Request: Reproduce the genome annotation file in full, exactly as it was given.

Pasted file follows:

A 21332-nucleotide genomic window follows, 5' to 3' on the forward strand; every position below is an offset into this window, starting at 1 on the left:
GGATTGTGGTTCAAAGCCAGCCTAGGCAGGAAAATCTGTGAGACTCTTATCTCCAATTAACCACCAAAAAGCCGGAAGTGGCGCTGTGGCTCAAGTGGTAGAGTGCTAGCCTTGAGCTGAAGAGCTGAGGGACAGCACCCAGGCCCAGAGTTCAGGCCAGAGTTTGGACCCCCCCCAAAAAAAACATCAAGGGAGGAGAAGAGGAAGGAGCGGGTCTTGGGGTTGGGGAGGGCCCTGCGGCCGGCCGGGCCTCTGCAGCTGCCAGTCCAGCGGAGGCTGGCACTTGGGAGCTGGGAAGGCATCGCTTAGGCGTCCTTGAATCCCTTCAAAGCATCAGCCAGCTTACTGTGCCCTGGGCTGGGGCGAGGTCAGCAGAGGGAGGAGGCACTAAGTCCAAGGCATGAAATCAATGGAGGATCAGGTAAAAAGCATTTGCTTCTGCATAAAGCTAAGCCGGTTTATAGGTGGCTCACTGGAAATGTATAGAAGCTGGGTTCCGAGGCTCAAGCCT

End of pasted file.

A 21332-nucleotide genomic window follows, 5' to 3' on the forward strand; every position below is an offset into this window, starting at 1 on the left:
GGATTGTGGTTCAAAGCCAGCCTAGGCAGGAAAATCTGTGAGACTCTTATCTCCAATTAACCACCAAAAAGCCGGAAGTGGCGCTGTGGCTCAAGTGGTAGAGTGCTAGCCTTGAGCTGAAGAGCTGAGGGACAGCACCCAGGCCCAGAGTTCAGGCCAGAGTTTGGACCCCCCCCAAAAAAAACATCAAGGGAGGAGAAGAGGAAGGAGCGGGTCTTGGGGTTGGGGAGGGCCCTGCGGCCGGCCGGGCCTCTGCAGCTGCCAGTCCAGCGGAGGCTGGCACTTGGGAGCTGGGAAGGCATCGCTTAGGCGTCCTTGAATCCCTTCAAAGCATCAGCCAGCTTACTGTGCCCTGGGCTGGGGCGAGGTCAGCAGAGGGAGGAGGCACTAAGTCCAAGGCATGAAATCAATGGAGGATCAGGTAAAAAGCATTTGCTTCTGCATAAAGCTAAGCCGGTTTATAGGTGGCTCACTGGAAATGTATAGAAGCTGGGTTCCGAGGCTCAAGCCT